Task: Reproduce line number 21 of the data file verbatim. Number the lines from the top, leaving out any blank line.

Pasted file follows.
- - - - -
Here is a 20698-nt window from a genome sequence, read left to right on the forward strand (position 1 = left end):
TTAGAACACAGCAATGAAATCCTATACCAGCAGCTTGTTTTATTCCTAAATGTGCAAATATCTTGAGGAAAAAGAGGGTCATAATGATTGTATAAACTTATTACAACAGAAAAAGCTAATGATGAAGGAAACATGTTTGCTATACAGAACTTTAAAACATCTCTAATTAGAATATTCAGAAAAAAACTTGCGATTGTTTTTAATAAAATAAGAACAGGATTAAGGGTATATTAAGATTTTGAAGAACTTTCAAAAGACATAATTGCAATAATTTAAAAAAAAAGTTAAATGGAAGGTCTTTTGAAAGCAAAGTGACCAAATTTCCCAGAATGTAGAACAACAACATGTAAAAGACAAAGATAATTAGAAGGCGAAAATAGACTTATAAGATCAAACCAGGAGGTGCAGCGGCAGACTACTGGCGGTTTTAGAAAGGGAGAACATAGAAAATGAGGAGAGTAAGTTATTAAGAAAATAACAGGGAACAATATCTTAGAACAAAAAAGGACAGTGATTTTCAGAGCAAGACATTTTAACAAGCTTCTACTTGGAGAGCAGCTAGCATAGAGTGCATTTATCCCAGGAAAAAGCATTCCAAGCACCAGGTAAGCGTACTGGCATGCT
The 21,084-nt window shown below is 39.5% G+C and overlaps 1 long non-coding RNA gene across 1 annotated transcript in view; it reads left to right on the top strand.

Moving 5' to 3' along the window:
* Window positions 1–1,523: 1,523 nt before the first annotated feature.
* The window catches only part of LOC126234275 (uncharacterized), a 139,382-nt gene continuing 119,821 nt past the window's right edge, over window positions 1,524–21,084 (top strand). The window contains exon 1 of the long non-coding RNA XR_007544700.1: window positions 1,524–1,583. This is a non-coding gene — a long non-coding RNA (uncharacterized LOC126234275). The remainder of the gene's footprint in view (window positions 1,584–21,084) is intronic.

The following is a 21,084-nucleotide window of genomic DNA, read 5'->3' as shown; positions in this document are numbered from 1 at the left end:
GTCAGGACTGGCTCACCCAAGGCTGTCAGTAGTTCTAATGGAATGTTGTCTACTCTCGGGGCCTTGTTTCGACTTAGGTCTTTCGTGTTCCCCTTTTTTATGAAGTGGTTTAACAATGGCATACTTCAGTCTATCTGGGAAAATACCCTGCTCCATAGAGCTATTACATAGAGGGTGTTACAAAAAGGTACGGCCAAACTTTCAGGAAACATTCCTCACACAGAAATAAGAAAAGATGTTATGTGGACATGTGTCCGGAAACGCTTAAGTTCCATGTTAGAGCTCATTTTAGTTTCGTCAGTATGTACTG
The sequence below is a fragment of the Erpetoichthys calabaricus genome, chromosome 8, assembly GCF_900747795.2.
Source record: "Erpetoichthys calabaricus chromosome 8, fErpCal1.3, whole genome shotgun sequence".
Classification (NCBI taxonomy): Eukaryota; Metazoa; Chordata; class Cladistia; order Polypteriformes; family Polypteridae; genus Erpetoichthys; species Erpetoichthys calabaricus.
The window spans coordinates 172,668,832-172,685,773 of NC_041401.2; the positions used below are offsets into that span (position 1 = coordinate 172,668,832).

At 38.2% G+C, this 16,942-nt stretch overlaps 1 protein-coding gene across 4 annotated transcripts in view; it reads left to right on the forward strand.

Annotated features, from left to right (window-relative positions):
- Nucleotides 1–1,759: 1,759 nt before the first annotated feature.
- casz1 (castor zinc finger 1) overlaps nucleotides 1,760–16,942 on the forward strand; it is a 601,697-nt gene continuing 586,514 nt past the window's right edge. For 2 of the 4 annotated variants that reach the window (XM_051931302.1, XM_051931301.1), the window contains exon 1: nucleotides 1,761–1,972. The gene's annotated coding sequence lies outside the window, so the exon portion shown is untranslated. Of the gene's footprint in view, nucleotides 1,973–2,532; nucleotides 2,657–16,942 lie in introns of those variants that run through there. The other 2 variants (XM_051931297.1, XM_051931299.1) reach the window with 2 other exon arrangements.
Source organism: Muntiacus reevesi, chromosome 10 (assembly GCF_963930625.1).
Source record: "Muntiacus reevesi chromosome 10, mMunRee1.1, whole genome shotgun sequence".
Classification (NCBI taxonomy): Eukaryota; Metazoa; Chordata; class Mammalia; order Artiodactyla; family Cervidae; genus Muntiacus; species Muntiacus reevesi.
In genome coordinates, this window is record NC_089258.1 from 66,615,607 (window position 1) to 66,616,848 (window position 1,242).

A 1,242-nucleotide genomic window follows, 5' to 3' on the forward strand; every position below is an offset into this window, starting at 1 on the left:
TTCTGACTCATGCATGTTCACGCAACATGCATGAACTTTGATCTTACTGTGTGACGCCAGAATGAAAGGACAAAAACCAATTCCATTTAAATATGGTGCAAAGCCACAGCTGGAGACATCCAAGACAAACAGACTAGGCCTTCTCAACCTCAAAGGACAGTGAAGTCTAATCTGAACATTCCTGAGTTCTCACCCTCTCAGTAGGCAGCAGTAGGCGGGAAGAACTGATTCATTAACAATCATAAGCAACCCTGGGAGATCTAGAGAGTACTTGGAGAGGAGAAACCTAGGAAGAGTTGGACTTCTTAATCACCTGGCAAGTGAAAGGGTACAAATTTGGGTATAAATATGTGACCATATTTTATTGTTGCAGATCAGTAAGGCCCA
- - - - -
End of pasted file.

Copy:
A 1,242-nucleotide genomic window follows, 5' to 3' on the forward strand; every position below is an offset into this window, starting at 1 on the left: